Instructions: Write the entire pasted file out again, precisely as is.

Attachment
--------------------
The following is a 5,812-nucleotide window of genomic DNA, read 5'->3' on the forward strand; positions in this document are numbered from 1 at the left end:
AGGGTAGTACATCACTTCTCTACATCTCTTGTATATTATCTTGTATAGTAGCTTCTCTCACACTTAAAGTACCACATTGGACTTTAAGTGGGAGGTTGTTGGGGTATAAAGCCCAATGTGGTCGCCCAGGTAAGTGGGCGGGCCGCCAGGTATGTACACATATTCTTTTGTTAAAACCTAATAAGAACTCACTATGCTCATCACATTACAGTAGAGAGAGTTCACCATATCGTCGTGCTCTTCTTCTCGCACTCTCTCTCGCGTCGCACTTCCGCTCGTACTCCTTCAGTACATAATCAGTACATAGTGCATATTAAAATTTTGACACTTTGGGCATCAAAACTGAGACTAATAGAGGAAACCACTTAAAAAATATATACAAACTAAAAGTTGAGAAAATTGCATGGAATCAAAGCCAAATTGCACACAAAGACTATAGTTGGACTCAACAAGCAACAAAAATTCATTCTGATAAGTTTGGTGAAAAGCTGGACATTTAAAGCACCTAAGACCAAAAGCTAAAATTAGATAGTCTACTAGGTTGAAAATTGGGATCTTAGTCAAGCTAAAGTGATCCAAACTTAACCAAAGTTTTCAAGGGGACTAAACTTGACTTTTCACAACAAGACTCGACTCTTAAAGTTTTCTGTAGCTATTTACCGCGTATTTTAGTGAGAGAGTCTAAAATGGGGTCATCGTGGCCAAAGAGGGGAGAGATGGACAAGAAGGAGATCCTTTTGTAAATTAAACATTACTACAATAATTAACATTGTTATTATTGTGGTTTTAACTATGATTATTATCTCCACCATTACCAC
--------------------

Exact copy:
The following is a 5,812-nucleotide window of genomic DNA, read 5'->3' on the forward strand; positions in this document are numbered from 1 at the left end:
AGGGTAGTACATCACTTCTCTACATCTCTTGTATATTATCTTGTATAGTAGCTTCTCTCACACTTAAAGTACCACATTGGACTTTAAGTGGGAGGTTGTTGGGGTATAAAGCCCAATGTGGTCGCCCAGGTAAGTGGGCGGGCCGCCAGGTATGTACACATATTCTTTTGTTAAAACCTAATAAGAACTCACTATGCTCATCACATTACAGTAGAGAGAGTTCACCATATCGTCGTGCTCTTCTTCTCGCACTCTCTCTCGCGTCGCACTTCCGCTCGTACTCCTTCAGTACATAATCAGTACATAGTGCATATTAAAATTTTGACACTTTGGGCATCAAAACTGAGACTAATAGAGGAAACCACTTAAAAAATATATACAAACTAAAAGTTGAGAAAATTGCATGGAATCAAAGCCAAATTGCACACAAAGACTATAGTTGGACTCAACAAGCAACAAAAATTCATTCTGATAAGTTTGGTGAAAAGCTGGACATTTAAAGCACCTAAGACCAAAAGCTAAAATTAGATAGTCTACTAGGTTGAAAATTGGGATCTTAGTCAAGCTAAAGTGATCCAAACTTAACCAAAGTTTTCAAGGGGACTAAACTTGACTTTTCACAACAAGACTCGACTCTTAAAGTTTTCTGTAGCTATTTACCGCGTATTTTAGTGAGAGAGTCTAAAATGGGGTCATCGTGGCCAAAGAGGGGAGAGATGGACAAGAAGGAGATCCTTTTGTAAATTAAACATTACTACAATAATTAACATTGTTATTATTGTGGTTTTAACTATGATTATTATCTCCACCATTACCAC